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5 Things You Didn't Know About Your Child and Sleep

Sleep (or lack of sleep) affects all 24 hours of your child’s day (and therefore, all 24 hours of YOUR day!) The quality and quantity of your child’s sleep influences his mood, behavior, health, and even brain development. Adequate, restful sleep is a vital component for your child’s healthy, happy life. Here are 5 things you may not know about sleep.

Five Things to Know About Sleep

1. Poor sleep causes crying, tantrums, whining, and fussing.

Your child’s sleep habits can affect every single waking moment of every single day. A sleep-deprived child is simply not as happy as one who gets enough sleep every day. A tired child is more prone to crying, tantrums, whining and fussing, and is much more difficult to calm.

2. One in three children wakes up at night.

As frustrating as it is to parents, night waking is . . . normal! All human beings wake up five or more times every night, mainly when shifting from one stage of sleep to another. The issue is not for a child to sleep all night without waking up (that's impossible), but for a child to be able to fall back to sleep – totally on his own – each time he does wake up.

3. The first five minutes of nap time reduce tiredness.

When a child naps, he moves through various cycles of sleep and each cycle has it's own benefits. The first five minutes of a nap eliminate tiredness for the moment. If woken just after falling asleep a child can’t return to sleep easily, but will be cranky and tired. It takes at least an hour long nap is important to refresh a child for the remainder of the day.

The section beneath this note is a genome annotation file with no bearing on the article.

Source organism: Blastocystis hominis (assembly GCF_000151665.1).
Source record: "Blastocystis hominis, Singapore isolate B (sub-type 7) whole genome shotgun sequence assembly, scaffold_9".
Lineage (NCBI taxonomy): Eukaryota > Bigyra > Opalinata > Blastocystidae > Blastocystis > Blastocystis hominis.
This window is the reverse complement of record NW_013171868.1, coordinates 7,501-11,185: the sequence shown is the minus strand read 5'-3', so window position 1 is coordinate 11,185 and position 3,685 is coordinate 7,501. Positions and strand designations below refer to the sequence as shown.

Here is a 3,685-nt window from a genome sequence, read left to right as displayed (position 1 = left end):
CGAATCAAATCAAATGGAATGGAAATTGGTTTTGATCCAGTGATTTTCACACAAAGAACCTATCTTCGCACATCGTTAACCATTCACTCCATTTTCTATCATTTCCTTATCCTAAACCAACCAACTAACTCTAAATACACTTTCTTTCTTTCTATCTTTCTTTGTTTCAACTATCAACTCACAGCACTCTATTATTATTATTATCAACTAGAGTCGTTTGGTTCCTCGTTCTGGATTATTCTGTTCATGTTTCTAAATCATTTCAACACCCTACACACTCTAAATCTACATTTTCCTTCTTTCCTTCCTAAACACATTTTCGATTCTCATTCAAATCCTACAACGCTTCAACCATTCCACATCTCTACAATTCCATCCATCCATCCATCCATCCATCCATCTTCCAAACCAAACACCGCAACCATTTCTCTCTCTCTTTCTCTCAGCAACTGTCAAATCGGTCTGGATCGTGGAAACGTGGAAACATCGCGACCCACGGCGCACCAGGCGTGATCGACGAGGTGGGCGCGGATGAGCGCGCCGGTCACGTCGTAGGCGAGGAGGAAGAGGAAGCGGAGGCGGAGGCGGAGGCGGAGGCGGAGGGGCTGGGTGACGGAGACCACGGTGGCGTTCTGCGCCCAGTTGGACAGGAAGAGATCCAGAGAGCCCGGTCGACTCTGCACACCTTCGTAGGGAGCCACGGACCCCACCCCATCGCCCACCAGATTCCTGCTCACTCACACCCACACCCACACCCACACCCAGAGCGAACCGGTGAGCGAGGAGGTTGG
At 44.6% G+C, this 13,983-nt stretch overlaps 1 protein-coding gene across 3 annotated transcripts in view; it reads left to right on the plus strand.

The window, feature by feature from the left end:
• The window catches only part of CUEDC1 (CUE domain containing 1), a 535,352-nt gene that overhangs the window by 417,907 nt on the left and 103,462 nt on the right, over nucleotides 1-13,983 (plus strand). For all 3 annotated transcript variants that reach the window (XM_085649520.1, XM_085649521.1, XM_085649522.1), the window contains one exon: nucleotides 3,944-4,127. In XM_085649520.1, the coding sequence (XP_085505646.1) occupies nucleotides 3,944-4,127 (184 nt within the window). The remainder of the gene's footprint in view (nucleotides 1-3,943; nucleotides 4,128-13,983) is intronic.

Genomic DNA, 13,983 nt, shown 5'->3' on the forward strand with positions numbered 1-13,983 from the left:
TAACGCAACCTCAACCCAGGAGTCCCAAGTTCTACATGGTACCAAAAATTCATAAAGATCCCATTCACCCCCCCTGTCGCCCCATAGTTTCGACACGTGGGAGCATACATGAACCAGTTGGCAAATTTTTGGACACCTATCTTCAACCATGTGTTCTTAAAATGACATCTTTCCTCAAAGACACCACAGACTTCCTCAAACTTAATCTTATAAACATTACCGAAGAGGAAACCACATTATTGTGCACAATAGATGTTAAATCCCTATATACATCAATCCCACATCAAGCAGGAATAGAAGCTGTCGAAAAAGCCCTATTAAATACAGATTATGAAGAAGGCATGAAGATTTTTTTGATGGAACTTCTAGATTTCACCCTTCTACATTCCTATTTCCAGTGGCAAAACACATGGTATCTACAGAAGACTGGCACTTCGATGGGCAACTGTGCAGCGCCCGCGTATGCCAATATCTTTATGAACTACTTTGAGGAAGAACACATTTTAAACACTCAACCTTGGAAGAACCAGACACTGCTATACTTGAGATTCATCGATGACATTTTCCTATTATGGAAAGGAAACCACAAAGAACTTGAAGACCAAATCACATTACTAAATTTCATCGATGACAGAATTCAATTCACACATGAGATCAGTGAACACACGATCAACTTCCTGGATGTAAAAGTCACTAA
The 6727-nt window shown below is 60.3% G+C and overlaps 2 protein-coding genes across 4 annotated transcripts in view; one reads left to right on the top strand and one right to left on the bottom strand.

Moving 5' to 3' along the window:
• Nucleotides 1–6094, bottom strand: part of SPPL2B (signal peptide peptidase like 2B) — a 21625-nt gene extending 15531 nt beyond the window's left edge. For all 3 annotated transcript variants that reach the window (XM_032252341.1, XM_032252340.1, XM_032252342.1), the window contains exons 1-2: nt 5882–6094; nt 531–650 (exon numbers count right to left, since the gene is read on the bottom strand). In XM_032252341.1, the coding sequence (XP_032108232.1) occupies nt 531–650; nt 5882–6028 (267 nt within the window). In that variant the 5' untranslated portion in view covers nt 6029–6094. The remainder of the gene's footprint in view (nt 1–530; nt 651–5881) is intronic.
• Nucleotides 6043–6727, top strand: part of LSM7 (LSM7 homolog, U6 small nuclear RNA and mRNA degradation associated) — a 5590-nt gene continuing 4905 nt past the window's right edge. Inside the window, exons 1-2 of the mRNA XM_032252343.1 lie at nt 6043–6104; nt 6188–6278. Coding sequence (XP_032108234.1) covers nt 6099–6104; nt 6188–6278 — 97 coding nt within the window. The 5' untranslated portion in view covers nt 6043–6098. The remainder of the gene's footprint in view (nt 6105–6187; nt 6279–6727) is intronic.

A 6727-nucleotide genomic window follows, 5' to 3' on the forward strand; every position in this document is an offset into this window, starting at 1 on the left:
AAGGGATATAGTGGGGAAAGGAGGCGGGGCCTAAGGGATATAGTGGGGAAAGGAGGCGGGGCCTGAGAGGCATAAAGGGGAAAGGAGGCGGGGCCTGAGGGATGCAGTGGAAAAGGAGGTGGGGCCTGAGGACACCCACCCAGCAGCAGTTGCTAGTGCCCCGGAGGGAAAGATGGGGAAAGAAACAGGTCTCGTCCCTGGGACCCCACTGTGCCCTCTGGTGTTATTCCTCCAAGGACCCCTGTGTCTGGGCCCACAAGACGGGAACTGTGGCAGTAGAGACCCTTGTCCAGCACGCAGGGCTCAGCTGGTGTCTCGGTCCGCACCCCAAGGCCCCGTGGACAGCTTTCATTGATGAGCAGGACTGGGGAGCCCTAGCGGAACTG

4. Early bedtime means better sleep.

The majority of children have a natural, biological bedtime that is early in the evening. Most babies, toddlers and preschoolers respond best with a bedtime between 6:00 and 7:30 P.M. Most children will fall asleep easier at this time and then actually sleep better and longer when they go to bed earlier. Pushing a bedtime past a child's natural, biologically-set time means a child who is more fussy and finds it harder to fall asleep later, due to a "second wind" that occurs. So aim for an early bedtime!

5. A dark room and sleepy sounds bring better slumber.

Take advantage of your child’s natural biology so that he is actually TIRED when his bedtime arrives! You can help align sleepiness with bedtime by dimming the lights in the hour before bedtime. Dim lighting triggers the sleepy control center in the brain, just as bright lights cause wakefulness. In addition, noises can prevent a child from falling asleep, or wake him up after he’s gone to bed. To mask noises and to create a strong sleep cue, use white noise, such as ocean waves or rainfall (use a sound machine), or lullabies, soft music, or a radio set on a talk station. These restful sounds can keep a child sleeping peacefully even when there are noises elsewhere in the house or outside.

Need more sleep tips? The No-Cry Sleep Solution for Toddlers and Preschoolers is a great resource for more in-depth answers!


Elizabeth Pantley's picture
No-Cry Solution Series Author

Elizabeth Pantley is a parent educator, mother of four, and the author of the now-classic baby sleep book, The No-Cry Sleep Solution, as well as six other books in the series, including The No-Cry Separation Anxiety SolutionThe No-Cry Potty Training SolutionThe No-Cry Discipline Solution, The No-Cry Picky Eater Solution, plus other successful parenting books. She is known worldwide as the practical, reasonable voice of respectful parenting.